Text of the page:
Significantly, only 38 % of Irish hospitals have sufficient plans to safely house patients during a major airborne disease outbreak and 54 % had an interim emergency plan for addressing airborne isolation capacity for an outbreak of prolonged airborne -spread disease to safely house patients on an emergency temporary basis.
Only 26 % of Irish hospitals have cross-trained staff to be able to treat an influx of influenza patients while 22 % have cross-trained staff to provide patient care outside their routine area or speciality compared to a similar study of 24.6 % showing similar results.
Sixty-five percent of Irish hospitals have a plan to prioritise hospital workers to receive vaccines in the event of an infectious emergency. In regards to international studies there is no comparison to vaccines. This low reported percentage may be due to IPCNs not having the information as occupational health nurses would normally be responsible for vaccines.
5. Stockpile of supplies
The emergency plan should include protocols for stockpiling or obtaining additional staff, medical and laboratory equipment supplies whilst stockpiling a sufficient amount of PPE could be a large financial burden on each hospital; this must occur before pandemics escalate due to the inevitable shortage of PPE. There is a statistically significant association between hospital size and taking measures to stockpile or have reserve medical supplies (p = 0.026). The Health Service holds a stockpile of supplies which is given to hospitals during a pandemic. Medium sized hospitals are better prepared than smaller and larger sized hospitals.
Less than half of hospitals have stockpiled or worked with the HSE to establish a stockpile of FFP2/FFP3 respirators (average of 6 days) compared to 67 % of American hospitals stockpiling N95 respirators.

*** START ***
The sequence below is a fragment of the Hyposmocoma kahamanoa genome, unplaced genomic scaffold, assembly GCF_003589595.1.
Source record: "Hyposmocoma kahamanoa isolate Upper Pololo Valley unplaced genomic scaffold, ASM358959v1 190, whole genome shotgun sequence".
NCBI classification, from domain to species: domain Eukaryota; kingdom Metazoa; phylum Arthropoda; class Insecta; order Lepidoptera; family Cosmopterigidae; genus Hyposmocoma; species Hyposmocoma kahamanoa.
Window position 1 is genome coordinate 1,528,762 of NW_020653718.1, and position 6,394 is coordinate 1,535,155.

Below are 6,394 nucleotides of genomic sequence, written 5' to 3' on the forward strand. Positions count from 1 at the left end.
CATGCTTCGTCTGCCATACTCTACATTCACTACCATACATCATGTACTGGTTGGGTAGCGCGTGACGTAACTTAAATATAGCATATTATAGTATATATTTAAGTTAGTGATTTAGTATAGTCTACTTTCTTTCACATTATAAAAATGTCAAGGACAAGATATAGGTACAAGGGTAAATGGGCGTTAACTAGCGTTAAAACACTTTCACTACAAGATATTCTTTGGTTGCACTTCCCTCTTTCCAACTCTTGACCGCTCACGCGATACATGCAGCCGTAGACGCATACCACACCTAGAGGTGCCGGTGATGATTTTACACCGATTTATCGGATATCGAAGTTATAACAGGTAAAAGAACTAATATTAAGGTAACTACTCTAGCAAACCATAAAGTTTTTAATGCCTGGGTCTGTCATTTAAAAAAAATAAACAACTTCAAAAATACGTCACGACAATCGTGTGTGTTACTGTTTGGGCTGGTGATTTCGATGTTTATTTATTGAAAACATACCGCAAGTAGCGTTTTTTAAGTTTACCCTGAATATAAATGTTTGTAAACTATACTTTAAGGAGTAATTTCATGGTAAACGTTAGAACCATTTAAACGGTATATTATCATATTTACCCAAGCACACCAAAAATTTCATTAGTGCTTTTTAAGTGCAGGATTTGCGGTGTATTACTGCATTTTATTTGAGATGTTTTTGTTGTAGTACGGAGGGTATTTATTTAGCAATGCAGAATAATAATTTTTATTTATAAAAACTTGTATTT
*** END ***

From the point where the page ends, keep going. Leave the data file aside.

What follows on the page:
One third of hospitals have stockpiled surgical masks (average of 5.1 days supply) compared to 46 % of American findings.
One fifth of hospitals have stockpiled or worked with the state to establish a stockpile of linen (average of 2.4 days supply of linen) compared to a demonstration of a higher rate of half of US hospitals indicated they had enough linen for <5 days.
Overall these findings are evidence for the need for greater prioritisation of pandemic preparedness stockpiling.
Strengths of study
Forty six hospitals out of a total of 56 acute public and private hospitals in the Republic of Ireland completed the questionnaire yielding a response rate of 82 %. This was a good response rate in comparison to the literature review studies; ranging from 20 % – 88.2 %.
There may have been responder bias as IPCNs completed the survey, may have focussed on strengths. Standardised validated questionnaire was not used however, previously used questionnaires were adapted and piloted prior to use. Information was limited by IPCN's as some had the information themselves due to being a member of the emergency committee, some IPCN's went to lead persons to gain answers to the questionnaire while others did not have all the information. Ten hospitals did not respond, all private hospitals responded. No reason given for not responding. Analysis was not done in regards to levels of preparedness by private and public hospitals. The question was not posed if hospitals were using a checklist in order to assess their preparedness e.g. Centre for Disease Control guidance.
Hospitals should prepare and regularly test their preparedness for an influenza pandemic using the standardised recognised tools.
There should be national agreement on the use of a standardised internationally recognised tool to be used in all acute hospitals for this purpose.
The overarching recommendation is the need for a strategic approach to pandemic preparedness and elements of this research could be used to inform health policy in the Republic of Ireland.